Friday, 10 February 2012

Portfolio visit 4 - Paul Reardon

Portfolio Visit Number 4

Paul Reardon of Peter and Paul Creative Communications Agency

Prospect Road, Sheffield

Paul keeps his scarf on therefore so do I… it’s not impolite it’s a mutual love of scarves, and hate of the cold.

I’m still nervous, though not half as much as I was during my walk to Taylor O’Brien on portfolio visit number one to see Helen Taylor. This is not the ‘I’ve not got butterflies but bats’ feeling, more the ‘just butterflies’ feeling. Paul looks me in the eye when he speaks to me which makes me feel more on his level, some of the professionals I’ve been to visit tended to let their eyes wander about the room akin to the thought that they’d rather be anywhere else in the world right now than listening to this undergraduate drone on about her less than standard work. I’ve been sat own two seconds and my butterflies fly off, he’s a cool dude.

Before the usual spiel commenced, he asked me what I was doing currently, what I wanted to do when I graduated and why I study in Stockport. This was a nice touch, it made me feel more comfortable and almost confident in the work I was about to show him. I asked for his opinion on a front cover, I don’t like the idea of a title page, all that basic information is on my business card. He didn’t have any ideas.

The first few double page spreads in my portfolio are on the Helping Uganda project I started in September last year, the really zaney stuff for kids. Paul’s a designer and I expect him, like the rest of the designer crew (Lise Brien and Craig Oldham etc.) to prefer the mixed media insects which began in January 2011 with the James and the Giant Peach Puffin competition, he didn’t. The first few double page spreads were his favourite, he liked the tactile quality of the characters and design but felt it was too restrained to be presented in my portfolio (on other designers opinions I’d not taken the finished product in – the book). Instead he wanted something he could hold and have the tangibility of the work in his hands not encased in plastic wallets. As well, he favoured the work so much he advised getting it professionally printed in a much larger format so that it could demonstrate its full striking potential. And on the thick board books kids like, not the limp paper types. By adding as much tangibility as possible such as being able to touch the stitch adds to the finesse of my work. Try to work images up to realise the full idea. If a project was started on but was cancelled etc. if there were some good strong threads, carry it on anyway.

For the James and the Giant Peach project I don’t have the finished outcome in my portfolio because the finished product wasn’t, I don’t think, very successful. Instead I have extracted some of the key elements such as the ladybird and grasshopper characters which I think do work well. Paul thought that this was a mistake, he compared it to having a thumbnail of a drawing, he was intrigued to see the whole design and I couldn’t provide him that. If the final outcome wasn’t a success but I am insistent on having the containing elements in my portfolio then it is advisable to rework the final design of the cover. It is the small details like this which I have not considered before, and points that other professionals have not raised, this goes to show that I am definitely still learning.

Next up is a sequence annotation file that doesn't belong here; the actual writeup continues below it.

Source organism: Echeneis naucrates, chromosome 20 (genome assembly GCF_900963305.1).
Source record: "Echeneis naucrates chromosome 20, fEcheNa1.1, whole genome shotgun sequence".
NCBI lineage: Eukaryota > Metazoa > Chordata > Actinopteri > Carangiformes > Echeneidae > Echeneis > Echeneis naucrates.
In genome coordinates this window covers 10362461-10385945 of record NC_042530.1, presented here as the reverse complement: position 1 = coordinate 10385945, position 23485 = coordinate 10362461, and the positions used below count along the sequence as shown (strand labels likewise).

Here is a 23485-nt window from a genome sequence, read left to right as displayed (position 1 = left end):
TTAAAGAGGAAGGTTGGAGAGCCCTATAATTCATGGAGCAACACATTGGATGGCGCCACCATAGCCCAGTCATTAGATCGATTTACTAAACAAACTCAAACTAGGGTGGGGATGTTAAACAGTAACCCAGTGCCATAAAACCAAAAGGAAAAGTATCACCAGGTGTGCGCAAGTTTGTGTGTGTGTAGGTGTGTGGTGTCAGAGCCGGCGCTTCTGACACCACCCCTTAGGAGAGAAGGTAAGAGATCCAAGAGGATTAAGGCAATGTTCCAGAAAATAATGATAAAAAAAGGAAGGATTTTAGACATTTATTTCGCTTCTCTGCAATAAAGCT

On this point too, he asked me never to show visuals cold. There should always be a lead up or a story before revealing the finished product because people won’t necessarily always understand the context of an image when it is presented in that way. Looking back, I do tend to neglect some of the story behind some of the pieces of work, and funnily enough they are usually the works that are either not as strong as others or the one’s that I am not as keen on in comparison. My Little White Lies competition work does show my image in context and for Paul and most other designers, that way of presenting work is much easier for them to visualise.

At the back of my portfolio I have included some typographical experiments which Paul praised. As an illustrator he understands that we do struggle with type as it’s not our area of expertise but trying to develop typographical skills now will stand in good stead for future work. He made the suggestion of collaborating with a typographer for future works, only with the final major project now under way I don’t think I’ll see much time for experimenting.

All in all Paul gave me some handy tips. My preliminary thoughts were that now I’ve got three portfolio visits under my belt no-one will be able to tell me anything new that hasn’t already been said buy one of the previous professionals who viewed my work. I was wrong. Plain and simple and it turns out that I will get some different feedback every single time in one way or another.

Another of my lessons then is to secure as many portfolio visits as I can between now and graduation – not just because I have to as part of the professional practise aspect of the course but because I have now realised that I need as much varying advice as I can get in order to further myself and my professionalism… but the scarf stays

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